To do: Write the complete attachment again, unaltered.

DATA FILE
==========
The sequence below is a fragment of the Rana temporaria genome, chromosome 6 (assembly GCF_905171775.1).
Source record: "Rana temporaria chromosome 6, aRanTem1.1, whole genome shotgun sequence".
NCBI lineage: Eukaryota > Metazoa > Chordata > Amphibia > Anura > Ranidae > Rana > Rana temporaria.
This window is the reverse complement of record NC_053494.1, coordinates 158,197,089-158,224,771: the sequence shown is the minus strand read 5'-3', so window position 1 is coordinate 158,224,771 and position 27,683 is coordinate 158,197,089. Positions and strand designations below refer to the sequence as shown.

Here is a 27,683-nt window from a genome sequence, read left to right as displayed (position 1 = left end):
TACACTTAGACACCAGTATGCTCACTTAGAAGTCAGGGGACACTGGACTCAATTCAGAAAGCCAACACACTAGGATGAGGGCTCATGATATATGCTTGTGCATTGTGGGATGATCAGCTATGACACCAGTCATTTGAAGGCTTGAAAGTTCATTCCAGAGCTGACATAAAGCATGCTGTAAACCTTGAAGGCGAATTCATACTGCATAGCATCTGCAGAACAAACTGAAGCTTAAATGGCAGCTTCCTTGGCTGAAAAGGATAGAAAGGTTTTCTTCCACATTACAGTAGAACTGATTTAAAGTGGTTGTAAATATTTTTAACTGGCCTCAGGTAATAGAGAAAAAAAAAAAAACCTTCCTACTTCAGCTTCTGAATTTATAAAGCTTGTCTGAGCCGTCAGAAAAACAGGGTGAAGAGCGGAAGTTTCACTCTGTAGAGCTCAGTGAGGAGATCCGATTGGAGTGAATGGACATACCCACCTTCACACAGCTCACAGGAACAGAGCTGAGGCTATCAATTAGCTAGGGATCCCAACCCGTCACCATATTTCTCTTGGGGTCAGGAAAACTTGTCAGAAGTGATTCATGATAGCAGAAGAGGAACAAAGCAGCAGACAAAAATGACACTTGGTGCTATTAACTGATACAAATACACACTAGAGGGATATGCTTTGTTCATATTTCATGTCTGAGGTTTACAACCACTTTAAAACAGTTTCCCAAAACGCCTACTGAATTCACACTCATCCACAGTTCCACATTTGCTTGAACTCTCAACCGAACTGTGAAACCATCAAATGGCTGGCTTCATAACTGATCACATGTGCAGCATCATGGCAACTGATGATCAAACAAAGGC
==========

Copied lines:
The sequence below is a fragment of the Rana temporaria genome, chromosome 6 (assembly GCF_905171775.1).
Source record: "Rana temporaria chromosome 6, aRanTem1.1, whole genome shotgun sequence".
NCBI lineage: Eukaryota > Metazoa > Chordata > Amphibia > Anura > Ranidae > Rana > Rana temporaria.
This window is the reverse complement of record NC_053494.1, coordinates 158,197,089-158,224,771: the sequence shown is the minus strand read 5'-3', so window position 1 is coordinate 158,224,771 and position 27,683 is coordinate 158,197,089. Positions and strand designations below refer to the sequence as shown.

Here is a 27,683-nt window from a genome sequence, read left to right as displayed (position 1 = left end):
TACACTTAGACACCAGTATGCTCACTTAGAAGTCAGGGGACACTGGACTCAATTCAGAAAGCCAACACACTAGGATGAGGGCTCATGATATATGCTTGTGCATTGTGGGATGATCAGCTATGACACCAGTCATTTGAAGGCTTGAAAGTTCATTCCAGAGCTGACATAAAGCATGCTGTAAACCTTGAAGGCGAATTCATACTGCATAGCATCTGCAGAACAAACTGAAGCTTAAATGGCAGCTTCCTTGGCTGAAAAGGATAGAAAGGTTTTCTTCCACATTACAGTAGAACTGATTTAAAGTGGTTGTAAATATTTTTAACTGGCCTCAGGTAATAGAGAAAAAAAAAAAAACCTTCCTACTTCAGCTTCTGAATTTATAAAGCTTGTCTGAGCCGTCAGAAAAACAGGGTGAAGAGCGGAAGTTTCACTCTGTAGAGCTCAGTGAGGAGATCCGATTGGAGTGAATGGACATACCCACCTTCACACAGCTCACAGGAACAGAGCTGAGGCTATCAATTAGCTAGGGATCCCAACCCGTCACCATATTTCTCTTGGGGTCAGGAAAACTTGTCAGAAGTGATTCATGATAGCAGAAGAGGAACAAAGCAGCAGACAAAAATGACACTTGGTGCTATTAACTGATACAAATACACACTAGAGGGATATGCTTTGTTCATATTTCATGTCTGAGGTTTACAACCACTTTAAAACAGTTTCCCAAAACGCCTACTGAATTCACACTCATCCACAGTTCCACATTTGCTTGAACTCTCAACCGAACTGTGAAACCATCAAATGGCTGGCTTCATAACTGATCACATGTGCAGCATCATGGCAACTGATGATCAAACAAAGGC